We took the Festungsbahn funicular railway up to the Fortress Hohensalzburg, dating back to 1077, and the largest fortress still standing in Europe.  We spent a pleasant afternoon wandering through the rooms and exhibits and then had lunch at a café, the Salzburg Fortress Café, that overlooked the countryside.  This was where we were introduced to Mozart Gold Chocolate Cream added to our coffee.

It led us to search for the product which we eventually found in a confectionary store, Holzemayr in the Alter Markt.  Not only sis we find the Gold liqueur there was also a dark chocolate variety as well.  We bought a whole box to bring back with us, as well as a number of other chocolates including Victor Schmidt Austrian Mozart Balls, a delicious chocolate and marzipan combination.

With another afternoon to spare we visited the Salzburg Residence which previously housed Salzburg’s ruling prince-archbishops.  We visited the reception rooms and living quarters, as well as the Gallery.  It is as ornate as any of the palaces in Austria, resplendent with furnishings and paintings.  After that, the visit to Mozart’s birthplace was something of an anticlimax.

But, what we were in Salzburg for, the Sound of Music tour, and the places we visited:

The Mirabelle gardens, where Maria sang Do Re Mi in front of the gates to the gardens.  We spent some time here before and after the tour, and also has a look inside the Mirabelle Palace, which is not open to the public as it is the city administrative offices.

Leopoldskron Palace where the boating scene was filmed as well as exteriors.  They were not allowed to film inside the place and were only allowed to use the exterior.  An interesting tidbit of information, one of the children nearly drowned.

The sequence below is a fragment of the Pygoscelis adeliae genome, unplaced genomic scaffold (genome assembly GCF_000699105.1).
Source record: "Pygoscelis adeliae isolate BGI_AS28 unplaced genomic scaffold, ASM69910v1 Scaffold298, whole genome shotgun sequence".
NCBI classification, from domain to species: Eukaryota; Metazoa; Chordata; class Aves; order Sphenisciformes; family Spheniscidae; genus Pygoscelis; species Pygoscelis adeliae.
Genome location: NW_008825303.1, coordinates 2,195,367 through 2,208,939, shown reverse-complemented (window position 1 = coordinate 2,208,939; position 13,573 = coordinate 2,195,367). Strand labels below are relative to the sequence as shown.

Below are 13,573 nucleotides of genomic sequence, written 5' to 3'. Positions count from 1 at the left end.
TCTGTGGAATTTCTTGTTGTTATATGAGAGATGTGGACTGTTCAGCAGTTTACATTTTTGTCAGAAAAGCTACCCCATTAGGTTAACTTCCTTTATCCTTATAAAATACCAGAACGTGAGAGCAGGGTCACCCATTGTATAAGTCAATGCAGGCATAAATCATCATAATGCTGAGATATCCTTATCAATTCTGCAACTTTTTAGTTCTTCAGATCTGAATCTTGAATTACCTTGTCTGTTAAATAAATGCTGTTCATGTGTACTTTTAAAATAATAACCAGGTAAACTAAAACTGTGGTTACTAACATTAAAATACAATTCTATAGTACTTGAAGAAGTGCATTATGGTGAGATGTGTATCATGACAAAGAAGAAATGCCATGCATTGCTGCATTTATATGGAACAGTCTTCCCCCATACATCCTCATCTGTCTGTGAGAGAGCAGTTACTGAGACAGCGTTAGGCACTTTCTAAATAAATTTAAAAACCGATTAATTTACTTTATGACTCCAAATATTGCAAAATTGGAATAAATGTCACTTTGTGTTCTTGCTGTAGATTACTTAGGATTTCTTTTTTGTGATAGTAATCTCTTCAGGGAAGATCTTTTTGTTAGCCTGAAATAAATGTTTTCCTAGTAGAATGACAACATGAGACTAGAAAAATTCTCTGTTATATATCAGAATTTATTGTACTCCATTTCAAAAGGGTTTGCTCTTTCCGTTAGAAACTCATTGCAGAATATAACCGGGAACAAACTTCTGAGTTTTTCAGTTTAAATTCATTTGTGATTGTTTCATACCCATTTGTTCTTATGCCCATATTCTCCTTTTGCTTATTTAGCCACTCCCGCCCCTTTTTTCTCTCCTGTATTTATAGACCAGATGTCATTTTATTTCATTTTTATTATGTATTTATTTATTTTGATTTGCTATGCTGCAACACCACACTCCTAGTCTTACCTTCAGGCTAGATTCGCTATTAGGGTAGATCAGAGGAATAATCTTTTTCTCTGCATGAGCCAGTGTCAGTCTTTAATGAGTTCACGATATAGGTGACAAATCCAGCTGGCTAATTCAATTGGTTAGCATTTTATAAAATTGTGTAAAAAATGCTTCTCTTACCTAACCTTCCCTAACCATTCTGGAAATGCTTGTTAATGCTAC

Heilbrunn palace is now home to the gazebo where Rolf and Leisl sang their song, ‘16 going on 17’.  The interesting part of this was the fact the Gazebo used to film the scene was much larger than the actual Gazebo on display.

The walkway from the fortress back to the old city passes Nonnberg Abbey where Maria was a novice, and where the opening scenes were filmed.  A number of scenes were filmed here, including the song ‘Maria’ in the courtyard.  The tour only showed the exterior of the Abbey.

Salzburg lake district where panorama and picnic scenes were filmed.  Even on the dullest of days, during which throughout our tour in continually rained, the scenery was still magnificent.

Mondsee church, where the wedding scenes were filmed.  It was surprising just how small the church really is.  It was also a stop to have afternoon tea or some ‘famous’ apple strudel.

Needless to say, we watched Sound of Music straight after the tour and managed to pick out all of the places we had been to.  The only downside to the tour, singing along to the songs.  I’m sorry, but I do not sing, and some of those that were, well, I say no more.

An excerpt from “Betrayal” – a work in progress

It could have been anywhere in the world, she thought, but it wasn’t.  It was in a city where if anything were to go wrong…

She sighed and came away from the window and looked around the room.  It was quite large and expensively furnished.  It was one of several she had been visiting in the last three months.